Cute little stolen gypsy kids hold the balance of power as a Russian supermom plans to poison several ecosystems.
Opening with the sack of Delphi by Romans unhappy with the latest oracular projections, Rollins (The Judas Strain, 2007, etc.) pauses briefly in the mid-century communist Romanian Carpathians where Russians, led by a very tough dame, stage a brutal attack on an isolated gypsy village. He next plunges us into present-day Washington, D.C., where a derelict scientist takes a sniper’s bullet in his back and falls into the arms of Sigma Force strongman Gray Pierce just outside the Smithsonian castle. Gray, who had taken the old guy to be a homeless vet, is surprised to be slipped an ancient Greek coin by the dying man who, upon examination in Sigma’s handy lab deep under the Smithsonian castle, is revealed to have been a professor. The corpse is highly radioactive. Gray and his team, mourning the recent death of their resourceful one-armed colleague Monk Bryant, are plunged into solving the murder, which was the work of one of the Russians from that Carpathian massacre, now a grandfatherly scientist who has in tow Sasha, a little gypsy girl sporting a surgical steel implant that sets off seeming psychic superpowers. She’s one of a crop of children bred from a strain of savants swept up in that Romanian raid. The experiments with the kids continued after the Soviet collapse thanks to an influx of capitalist cash, so once agent Gray starts following clues, he finds that he and his team are in danger not only from evil Russians but from evil Americans. Meanwhile, in radioactive Ukraine, Monk Bryant, not at all dead, wakes from an amnesiac coma to answer a plea for help from a swarm of kids and a kindly chimp with cranial implants just like the one he now sports. It all has to do with a plot to restore Russia to its rightful place.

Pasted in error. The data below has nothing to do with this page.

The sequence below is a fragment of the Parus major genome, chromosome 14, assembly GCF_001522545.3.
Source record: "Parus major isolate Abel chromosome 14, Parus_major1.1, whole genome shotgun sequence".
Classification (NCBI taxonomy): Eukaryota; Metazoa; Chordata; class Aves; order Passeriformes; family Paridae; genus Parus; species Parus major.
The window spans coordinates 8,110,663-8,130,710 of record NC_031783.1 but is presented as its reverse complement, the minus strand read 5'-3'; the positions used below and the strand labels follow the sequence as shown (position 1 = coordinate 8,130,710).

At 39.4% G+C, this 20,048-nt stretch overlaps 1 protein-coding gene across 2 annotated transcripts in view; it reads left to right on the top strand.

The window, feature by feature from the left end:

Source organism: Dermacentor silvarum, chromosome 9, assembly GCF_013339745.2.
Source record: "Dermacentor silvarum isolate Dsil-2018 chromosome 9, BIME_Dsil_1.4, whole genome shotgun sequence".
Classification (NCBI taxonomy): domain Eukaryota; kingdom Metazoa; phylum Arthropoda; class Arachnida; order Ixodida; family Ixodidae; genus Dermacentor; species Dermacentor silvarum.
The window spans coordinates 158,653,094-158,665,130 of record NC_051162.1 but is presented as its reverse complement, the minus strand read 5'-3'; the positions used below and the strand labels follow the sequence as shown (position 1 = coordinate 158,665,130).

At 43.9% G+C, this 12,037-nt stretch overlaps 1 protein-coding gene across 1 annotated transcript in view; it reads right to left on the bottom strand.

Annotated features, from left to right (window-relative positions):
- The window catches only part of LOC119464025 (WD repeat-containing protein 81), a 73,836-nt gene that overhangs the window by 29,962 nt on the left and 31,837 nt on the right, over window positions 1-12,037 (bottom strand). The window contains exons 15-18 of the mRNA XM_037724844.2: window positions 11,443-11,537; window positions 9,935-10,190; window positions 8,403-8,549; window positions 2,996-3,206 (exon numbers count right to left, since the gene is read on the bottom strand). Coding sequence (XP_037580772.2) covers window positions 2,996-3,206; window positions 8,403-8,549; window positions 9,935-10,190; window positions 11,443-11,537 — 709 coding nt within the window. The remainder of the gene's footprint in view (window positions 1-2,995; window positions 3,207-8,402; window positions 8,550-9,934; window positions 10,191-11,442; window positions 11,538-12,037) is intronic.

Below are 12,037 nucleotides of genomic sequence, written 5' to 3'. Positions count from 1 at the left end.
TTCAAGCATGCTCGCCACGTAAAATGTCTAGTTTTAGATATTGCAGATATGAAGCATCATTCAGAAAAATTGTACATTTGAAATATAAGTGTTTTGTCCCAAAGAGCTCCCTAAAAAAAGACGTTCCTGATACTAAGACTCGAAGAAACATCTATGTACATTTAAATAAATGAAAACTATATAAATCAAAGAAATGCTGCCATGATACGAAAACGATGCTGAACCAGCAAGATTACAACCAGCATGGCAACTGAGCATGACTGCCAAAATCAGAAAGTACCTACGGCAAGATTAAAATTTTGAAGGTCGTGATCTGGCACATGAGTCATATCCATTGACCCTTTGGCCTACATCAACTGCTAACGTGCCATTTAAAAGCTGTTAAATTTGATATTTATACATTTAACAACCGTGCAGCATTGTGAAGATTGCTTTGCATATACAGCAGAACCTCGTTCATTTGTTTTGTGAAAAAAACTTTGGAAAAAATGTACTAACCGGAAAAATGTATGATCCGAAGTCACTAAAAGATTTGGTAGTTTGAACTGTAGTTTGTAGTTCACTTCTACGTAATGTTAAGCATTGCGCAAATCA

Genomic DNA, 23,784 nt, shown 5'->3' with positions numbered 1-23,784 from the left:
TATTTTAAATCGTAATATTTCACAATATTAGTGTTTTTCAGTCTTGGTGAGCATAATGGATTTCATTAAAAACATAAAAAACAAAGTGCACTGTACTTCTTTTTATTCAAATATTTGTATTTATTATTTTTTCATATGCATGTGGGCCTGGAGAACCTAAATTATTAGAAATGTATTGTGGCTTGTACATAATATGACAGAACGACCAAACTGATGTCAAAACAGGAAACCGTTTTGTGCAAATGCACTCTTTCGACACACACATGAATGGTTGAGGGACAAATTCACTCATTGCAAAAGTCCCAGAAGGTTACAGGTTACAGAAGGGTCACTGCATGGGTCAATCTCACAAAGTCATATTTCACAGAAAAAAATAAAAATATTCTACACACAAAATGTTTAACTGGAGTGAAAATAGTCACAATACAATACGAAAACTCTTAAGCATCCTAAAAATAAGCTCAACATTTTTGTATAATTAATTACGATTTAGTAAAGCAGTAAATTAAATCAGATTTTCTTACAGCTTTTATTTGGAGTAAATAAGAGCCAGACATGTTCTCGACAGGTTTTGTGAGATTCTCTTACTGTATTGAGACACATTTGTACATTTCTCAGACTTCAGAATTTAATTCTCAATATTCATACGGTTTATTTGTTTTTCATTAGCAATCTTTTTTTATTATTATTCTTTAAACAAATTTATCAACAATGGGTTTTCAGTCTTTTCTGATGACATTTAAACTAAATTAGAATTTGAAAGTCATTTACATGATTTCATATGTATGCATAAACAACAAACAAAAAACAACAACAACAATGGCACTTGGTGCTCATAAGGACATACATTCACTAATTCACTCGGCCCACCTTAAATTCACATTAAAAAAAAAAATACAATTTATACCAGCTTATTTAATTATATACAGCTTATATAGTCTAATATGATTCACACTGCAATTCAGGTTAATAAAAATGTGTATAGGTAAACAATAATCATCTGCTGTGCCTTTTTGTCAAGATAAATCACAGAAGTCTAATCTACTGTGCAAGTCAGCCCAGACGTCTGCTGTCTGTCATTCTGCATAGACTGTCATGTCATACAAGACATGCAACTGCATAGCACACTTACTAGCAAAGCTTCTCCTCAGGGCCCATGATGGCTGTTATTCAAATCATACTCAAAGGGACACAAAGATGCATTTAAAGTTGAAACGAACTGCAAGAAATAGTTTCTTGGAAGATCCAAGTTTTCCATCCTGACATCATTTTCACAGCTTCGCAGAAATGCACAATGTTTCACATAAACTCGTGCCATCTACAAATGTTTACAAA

Not scary enough to distract from the wacky science.